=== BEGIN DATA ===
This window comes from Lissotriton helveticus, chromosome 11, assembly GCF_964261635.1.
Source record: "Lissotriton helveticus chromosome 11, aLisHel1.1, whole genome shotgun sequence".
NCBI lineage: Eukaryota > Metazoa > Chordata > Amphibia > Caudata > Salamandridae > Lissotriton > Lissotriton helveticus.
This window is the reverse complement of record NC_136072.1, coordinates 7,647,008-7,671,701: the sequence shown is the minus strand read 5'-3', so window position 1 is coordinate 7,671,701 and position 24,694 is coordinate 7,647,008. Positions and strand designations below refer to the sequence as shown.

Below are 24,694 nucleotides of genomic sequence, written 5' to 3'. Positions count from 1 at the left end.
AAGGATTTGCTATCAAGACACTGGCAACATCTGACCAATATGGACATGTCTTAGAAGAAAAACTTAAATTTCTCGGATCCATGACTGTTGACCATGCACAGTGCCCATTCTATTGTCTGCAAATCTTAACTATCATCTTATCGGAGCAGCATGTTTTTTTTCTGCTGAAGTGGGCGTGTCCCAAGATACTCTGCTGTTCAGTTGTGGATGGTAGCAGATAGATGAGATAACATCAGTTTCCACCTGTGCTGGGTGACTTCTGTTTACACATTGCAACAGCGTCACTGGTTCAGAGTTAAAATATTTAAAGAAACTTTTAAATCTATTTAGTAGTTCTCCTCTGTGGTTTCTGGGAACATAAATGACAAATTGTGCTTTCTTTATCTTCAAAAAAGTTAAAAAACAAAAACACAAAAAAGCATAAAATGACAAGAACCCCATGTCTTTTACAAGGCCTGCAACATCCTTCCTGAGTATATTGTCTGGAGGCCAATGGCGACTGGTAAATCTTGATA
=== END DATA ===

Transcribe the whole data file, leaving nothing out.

This window comes from Lissotriton helveticus, chromosome 11, assembly GCF_964261635.1.
Source record: "Lissotriton helveticus chromosome 11, aLisHel1.1, whole genome shotgun sequence".
NCBI lineage: Eukaryota > Metazoa > Chordata > Amphibia > Caudata > Salamandridae > Lissotriton > Lissotriton helveticus.
This window is the reverse complement of record NC_136072.1, coordinates 7,647,008-7,671,701: the sequence shown is the minus strand read 5'-3', so window position 1 is coordinate 7,671,701 and position 24,694 is coordinate 7,647,008. Positions and strand designations below refer to the sequence as shown.

Below are 24,694 nucleotides of genomic sequence, written 5' to 3'. Positions count from 1 at the left end.
AAGGATTTGCTATCAAGACACTGGCAACATCTGACCAATATGGACATGTCTTAGAAGAAAAACTTAAATTTCTCGGATCCATGACTGTTGACCATGCACAGTGCCCATTCTATTGTCTGCAAATCTTAACTATCATCTTATCGGAGCAGCATGTTTTTTTTCTGCTGAAGTGGGCGTGTCCCAAGATACTCTGCTGTTCAGTTGTGGATGGTAGCAGATAGATGAGATAACATCAGTTTCCACCTGTGCTGGGTGACTTCTGTTTACACATTGCAACAGCGTCACTGGTTCAGAGTTAAAATATTTAAAGAAACTTTTAAATCTATTTAGTAGTTCTCCTCTGTGGTTTCTGGGAACATAAATGACAAATTGTGCTTTCTTTATCTTCAAAAAAGTTAAAAAACAAAAACACAAAAAAGCATAAAATGACAAGAACCCCATGTCTTTTACAAGGCCTGCAACATCCTTCCTGAGTATATTGTCTGGAGGCCAATGGCGACTGGTAAATCTTGATA